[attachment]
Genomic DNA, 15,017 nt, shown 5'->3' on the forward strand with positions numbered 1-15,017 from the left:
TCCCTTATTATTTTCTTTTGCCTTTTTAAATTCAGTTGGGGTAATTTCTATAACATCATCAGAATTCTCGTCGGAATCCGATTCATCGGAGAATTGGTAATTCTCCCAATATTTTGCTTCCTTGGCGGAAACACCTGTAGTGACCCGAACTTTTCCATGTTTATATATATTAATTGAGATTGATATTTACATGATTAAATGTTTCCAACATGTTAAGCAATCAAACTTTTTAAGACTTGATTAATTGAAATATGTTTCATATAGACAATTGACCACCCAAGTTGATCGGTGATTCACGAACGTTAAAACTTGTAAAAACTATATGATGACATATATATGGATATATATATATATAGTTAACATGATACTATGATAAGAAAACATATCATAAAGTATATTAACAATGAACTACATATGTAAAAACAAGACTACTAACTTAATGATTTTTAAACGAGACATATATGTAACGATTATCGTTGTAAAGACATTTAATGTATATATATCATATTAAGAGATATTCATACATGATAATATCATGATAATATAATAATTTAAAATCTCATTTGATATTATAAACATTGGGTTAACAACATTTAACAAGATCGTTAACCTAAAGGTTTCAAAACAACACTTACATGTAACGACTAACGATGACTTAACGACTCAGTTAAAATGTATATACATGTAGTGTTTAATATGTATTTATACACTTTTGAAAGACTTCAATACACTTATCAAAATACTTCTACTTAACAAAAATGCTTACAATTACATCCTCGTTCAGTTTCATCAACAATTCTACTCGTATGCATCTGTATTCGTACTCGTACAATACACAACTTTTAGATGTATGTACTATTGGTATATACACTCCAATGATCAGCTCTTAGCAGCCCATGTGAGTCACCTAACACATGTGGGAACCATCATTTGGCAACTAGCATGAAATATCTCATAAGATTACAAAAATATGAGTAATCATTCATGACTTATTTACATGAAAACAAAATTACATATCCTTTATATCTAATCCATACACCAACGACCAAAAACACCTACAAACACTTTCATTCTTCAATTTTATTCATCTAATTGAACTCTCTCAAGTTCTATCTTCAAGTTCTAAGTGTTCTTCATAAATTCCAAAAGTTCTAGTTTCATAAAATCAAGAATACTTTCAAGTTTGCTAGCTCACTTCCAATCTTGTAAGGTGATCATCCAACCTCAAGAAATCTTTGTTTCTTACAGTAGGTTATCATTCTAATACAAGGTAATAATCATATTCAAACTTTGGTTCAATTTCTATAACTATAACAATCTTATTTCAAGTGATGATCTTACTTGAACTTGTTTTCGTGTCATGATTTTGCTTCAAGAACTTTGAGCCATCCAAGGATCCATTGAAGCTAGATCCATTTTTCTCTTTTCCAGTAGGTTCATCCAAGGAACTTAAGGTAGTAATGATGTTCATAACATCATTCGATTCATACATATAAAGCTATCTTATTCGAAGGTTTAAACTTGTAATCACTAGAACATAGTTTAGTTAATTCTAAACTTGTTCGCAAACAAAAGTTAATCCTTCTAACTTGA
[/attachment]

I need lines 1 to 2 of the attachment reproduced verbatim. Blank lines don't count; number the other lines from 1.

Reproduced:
Genomic DNA, 15,017 nt, shown 5'->3' on the forward strand with positions numbered 1-15,017 from the left:
TCCCTTATTATTTTCTTTTGCCTTTTTAAATTCAGTTGGGGTAATTTCTATAACATCATCAGAATTCTCGTCGGAATCCGATTCATCGGAGAATTGGTAATTCTCCCAATATTTTGCTTCCTTGGCGGAAACACCTGTAGTGACCCGAACTTTTCCATGTTTATATATATTAATTGAGATTGATATTTACATGATTAAATGTTTCCAACATGTTAAGCAATCAAACTTTTTAAGACTTGATTAATTGAAATATGTTTCATATAGACAATTGACCACCCAAGTTGATCGGTGATTCACGAACGTTAAAACTTGTAAAAACTATATGATGACATATATATGGATATATATATATATAGTTAACATGATACTATGATAAGAAAACATATCATAAAGTATATTAACAATGAACTACATATGTAAAAACAAGACTACTAACTTAATGATTTTTAAACGAGACATATATGTAACGATTATCGTTGTAAAGACATTTAATGTATATATATCATATTAAGAGATATTCATACATGATAATATCATGATAATATAATAATTTAAAATCTCATTTGATATTATAAACATTGGGTTAACAACATTTAACAAGATCGTTAACCTAAAGGTTTCAAAACAACACTTACATGTAACGACTAACGATGACTTAACGACTCAGTTAAAATGTATATACATGTAGTGTTTAATATGTATTTATACACTTTTGAAAGACTTCAATACACTTATCAAAATACTTCTACTTAACAAAAATGCTTACAATTACATCCTCGTTCAGTTTCATCAACAATTCTACTCGTATGCATCTGTATTCGTACTCGTACAATACACAACTTTTAGATGTATGTACTATTGGTATATACACTCCAATGATCAGCTCTTAGCAGCCCATGTGAGTCACCTAACACATGTGGGAACCATCATTTGGCAACTAGCATGAAATATCTCATAAGATTACAAAAATATGAGTAATCATTCATGACTTATTTACATGAAAACAAAATTACATATCCTTTATATCTAATCCATACACCAACGACCAAAAACACCTACAAACACTTTCATTCTTCAATTTTATTCATCTAATTGAACTCTCTCAAGTTCTATCTTCAAGTTCTAAGTGTTCTTCATAAATTCCAAAAGTTCTAGTTTCATAAAATCAAGAATACTTTCAAGTTTGCTAGCTCACTTCCAATCTTGTAAGGTGATCATCCAACCTCAAGAAATCTTTGTTTCTTACAGTAGGTTATCATTCTAATACAAGGTAATAATCATATTCAAACTTTGGTTCAATTTCTATAACTATAACAATCTTATTTCAAGTGATGATCTTACTTGAACTTGTTTTCGTGTCATGATTTTGCTTCAAGAACTTTGAGCCATCCAAGGATCCATTGAAGCTAGATCCATTTTTCTCTTTTCCAGTAGGTTCATCCAAGGAACTTAAGGTAGTAATGATGTTCATAACATCATTCGATTCATACATATAAAGCTATCTTATTCGAAGGTTTAAACTTGTAATCACTAGAACATAGTTTAGTTAATTCTAAACTTGTTCGCAAACAAAAGTTAATCCTTCTAACTTGA